Making a Fragment persistent, so that it behaves as it would if the system didn't destroy and automatically recreate it, is the hardest part of working with and understanding Fragments. Once you have mastered this you are well on the way to using them effectively.
However, there is a trick that can make a Fragment much more persistent than its normally is and some use this to avoid all of the work we have just described.
The RetainInstance property can be used to ask the system not to destroy the Fragment, even when the Activity is destroyed for a configuration change. instead all that happens is that the Fragment is detached from the Activity and left in memory. When the Activity is recreated the Fragment is reAttached.
This means that the entire state of the Fragment is preserved, only the onAttach and onDetach events occur and the onCreateView is called to restore the Activity's View state.
You might think that you can use this to avoid some of the work in retaining state manually, but you need to know that that in some cases the Fragment will still be destroyed if the Activity is removed because of low system resources or if the user presses the back button. So you still have to deal with some persistence issues yourself.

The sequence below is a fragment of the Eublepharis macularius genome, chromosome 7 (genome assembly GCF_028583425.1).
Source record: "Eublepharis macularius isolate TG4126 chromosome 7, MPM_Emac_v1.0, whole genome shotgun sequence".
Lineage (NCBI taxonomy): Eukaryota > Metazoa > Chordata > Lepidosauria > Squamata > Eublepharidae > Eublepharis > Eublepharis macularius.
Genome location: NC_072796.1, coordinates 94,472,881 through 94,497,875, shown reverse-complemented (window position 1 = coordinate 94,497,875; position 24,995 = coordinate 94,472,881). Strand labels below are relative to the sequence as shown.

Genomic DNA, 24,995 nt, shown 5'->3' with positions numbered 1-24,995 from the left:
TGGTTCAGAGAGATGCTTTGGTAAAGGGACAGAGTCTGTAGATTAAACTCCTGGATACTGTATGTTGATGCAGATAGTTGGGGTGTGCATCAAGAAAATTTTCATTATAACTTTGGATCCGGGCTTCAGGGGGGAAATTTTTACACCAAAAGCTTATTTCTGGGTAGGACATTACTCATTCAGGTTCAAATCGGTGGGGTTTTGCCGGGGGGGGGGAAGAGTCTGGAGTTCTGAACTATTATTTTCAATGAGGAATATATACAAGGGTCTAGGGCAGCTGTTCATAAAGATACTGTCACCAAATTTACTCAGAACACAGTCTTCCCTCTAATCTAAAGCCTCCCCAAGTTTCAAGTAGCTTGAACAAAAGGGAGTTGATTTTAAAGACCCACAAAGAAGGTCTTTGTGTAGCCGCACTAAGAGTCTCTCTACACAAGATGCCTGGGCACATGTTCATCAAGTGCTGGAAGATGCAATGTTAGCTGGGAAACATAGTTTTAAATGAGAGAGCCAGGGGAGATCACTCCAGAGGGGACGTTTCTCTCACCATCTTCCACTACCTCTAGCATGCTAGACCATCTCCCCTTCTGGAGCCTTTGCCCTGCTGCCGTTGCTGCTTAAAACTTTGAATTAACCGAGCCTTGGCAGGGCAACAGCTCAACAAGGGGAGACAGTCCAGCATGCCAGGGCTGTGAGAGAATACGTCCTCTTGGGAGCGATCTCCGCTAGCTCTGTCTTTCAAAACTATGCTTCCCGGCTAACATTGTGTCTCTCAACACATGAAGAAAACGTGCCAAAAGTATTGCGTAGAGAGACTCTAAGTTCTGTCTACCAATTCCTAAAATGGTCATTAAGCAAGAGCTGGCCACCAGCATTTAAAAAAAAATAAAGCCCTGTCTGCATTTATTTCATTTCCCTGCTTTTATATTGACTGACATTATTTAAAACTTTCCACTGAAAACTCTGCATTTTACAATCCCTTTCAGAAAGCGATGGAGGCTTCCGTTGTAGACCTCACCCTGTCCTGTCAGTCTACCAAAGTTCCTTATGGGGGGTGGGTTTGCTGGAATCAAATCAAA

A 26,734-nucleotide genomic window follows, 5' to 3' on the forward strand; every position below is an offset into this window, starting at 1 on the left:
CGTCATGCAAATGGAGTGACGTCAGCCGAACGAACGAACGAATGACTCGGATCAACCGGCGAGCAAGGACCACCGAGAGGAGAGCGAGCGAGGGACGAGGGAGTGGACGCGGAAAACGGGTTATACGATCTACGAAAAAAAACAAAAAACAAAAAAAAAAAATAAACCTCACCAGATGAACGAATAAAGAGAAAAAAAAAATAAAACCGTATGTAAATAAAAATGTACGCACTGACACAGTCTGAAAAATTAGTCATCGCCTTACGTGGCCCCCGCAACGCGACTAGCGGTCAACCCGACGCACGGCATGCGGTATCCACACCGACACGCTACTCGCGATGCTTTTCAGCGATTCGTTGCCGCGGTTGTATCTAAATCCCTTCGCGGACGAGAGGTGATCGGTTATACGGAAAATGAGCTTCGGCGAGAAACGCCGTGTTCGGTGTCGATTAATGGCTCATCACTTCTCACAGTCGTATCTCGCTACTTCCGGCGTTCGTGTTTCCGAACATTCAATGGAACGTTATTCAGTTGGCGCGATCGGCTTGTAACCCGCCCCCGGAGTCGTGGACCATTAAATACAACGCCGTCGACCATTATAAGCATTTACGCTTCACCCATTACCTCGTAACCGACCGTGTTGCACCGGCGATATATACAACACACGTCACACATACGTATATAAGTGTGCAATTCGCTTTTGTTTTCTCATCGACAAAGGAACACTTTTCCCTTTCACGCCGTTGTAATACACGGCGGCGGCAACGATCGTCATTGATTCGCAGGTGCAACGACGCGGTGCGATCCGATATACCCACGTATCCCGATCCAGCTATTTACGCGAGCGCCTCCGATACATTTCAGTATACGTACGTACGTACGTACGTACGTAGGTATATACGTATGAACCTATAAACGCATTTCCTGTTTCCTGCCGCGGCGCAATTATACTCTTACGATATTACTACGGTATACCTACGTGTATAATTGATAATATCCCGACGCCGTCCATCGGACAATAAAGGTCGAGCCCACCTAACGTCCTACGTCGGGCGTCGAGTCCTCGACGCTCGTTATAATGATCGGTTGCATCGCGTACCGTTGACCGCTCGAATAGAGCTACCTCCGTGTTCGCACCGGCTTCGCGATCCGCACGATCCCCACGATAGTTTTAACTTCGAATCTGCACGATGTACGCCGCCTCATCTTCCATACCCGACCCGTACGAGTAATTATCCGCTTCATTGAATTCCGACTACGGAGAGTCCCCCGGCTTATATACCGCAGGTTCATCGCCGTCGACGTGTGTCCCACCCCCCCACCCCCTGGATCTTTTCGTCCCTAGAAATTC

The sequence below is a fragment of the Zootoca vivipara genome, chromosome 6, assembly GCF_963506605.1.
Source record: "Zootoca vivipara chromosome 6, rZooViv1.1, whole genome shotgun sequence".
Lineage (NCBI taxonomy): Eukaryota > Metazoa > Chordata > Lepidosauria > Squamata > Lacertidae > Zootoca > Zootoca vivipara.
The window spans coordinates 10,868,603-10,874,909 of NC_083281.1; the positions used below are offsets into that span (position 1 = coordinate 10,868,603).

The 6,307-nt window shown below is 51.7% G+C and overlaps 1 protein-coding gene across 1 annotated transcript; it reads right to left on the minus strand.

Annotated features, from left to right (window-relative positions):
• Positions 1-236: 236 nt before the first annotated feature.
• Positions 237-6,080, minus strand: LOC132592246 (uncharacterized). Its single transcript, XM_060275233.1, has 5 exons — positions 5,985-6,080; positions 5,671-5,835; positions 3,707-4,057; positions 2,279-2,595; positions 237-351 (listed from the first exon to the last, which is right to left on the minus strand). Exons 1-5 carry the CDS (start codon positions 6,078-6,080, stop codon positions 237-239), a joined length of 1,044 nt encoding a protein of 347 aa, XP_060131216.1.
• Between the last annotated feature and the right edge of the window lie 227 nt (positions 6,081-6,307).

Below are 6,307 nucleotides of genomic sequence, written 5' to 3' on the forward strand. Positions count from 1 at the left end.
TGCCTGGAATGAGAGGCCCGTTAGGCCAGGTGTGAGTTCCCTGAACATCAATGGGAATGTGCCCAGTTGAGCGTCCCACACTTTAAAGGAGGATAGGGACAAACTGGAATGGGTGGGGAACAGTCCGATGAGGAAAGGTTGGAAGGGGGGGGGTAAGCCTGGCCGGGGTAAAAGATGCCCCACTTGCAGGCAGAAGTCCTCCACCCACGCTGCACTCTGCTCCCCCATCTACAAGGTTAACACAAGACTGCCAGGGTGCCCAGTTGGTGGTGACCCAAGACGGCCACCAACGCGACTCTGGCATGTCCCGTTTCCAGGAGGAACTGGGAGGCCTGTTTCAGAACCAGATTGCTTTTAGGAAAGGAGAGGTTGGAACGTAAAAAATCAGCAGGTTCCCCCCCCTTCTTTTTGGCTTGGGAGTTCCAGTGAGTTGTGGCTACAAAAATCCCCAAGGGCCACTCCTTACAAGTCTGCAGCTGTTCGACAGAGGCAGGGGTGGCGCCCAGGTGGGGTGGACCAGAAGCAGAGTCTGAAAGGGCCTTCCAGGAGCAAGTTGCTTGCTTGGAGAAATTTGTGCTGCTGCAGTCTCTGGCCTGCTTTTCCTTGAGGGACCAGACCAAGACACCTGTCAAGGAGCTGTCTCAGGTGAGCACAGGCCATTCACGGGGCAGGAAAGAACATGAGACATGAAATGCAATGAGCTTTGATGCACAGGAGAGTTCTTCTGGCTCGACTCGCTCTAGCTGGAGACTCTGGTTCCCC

The bottom line is:
don't use setRetainInstance(true) in an attempt to avoid handling Fragment persistence.
Its real value is in implementing more sophisticated behavior when you use a Fragment more like a background worker or when you need to use a Fragment to communicate state to other Activities.
Now you know how a Fragment's state can be persisted, how it can be initialized and how it can communicate with its Activity.
The next step is to find out how multiple Fragments can work together to produce a user interface that can accommodate a range of different screen sizes in a way that doesn't make any of them look like an afterthought.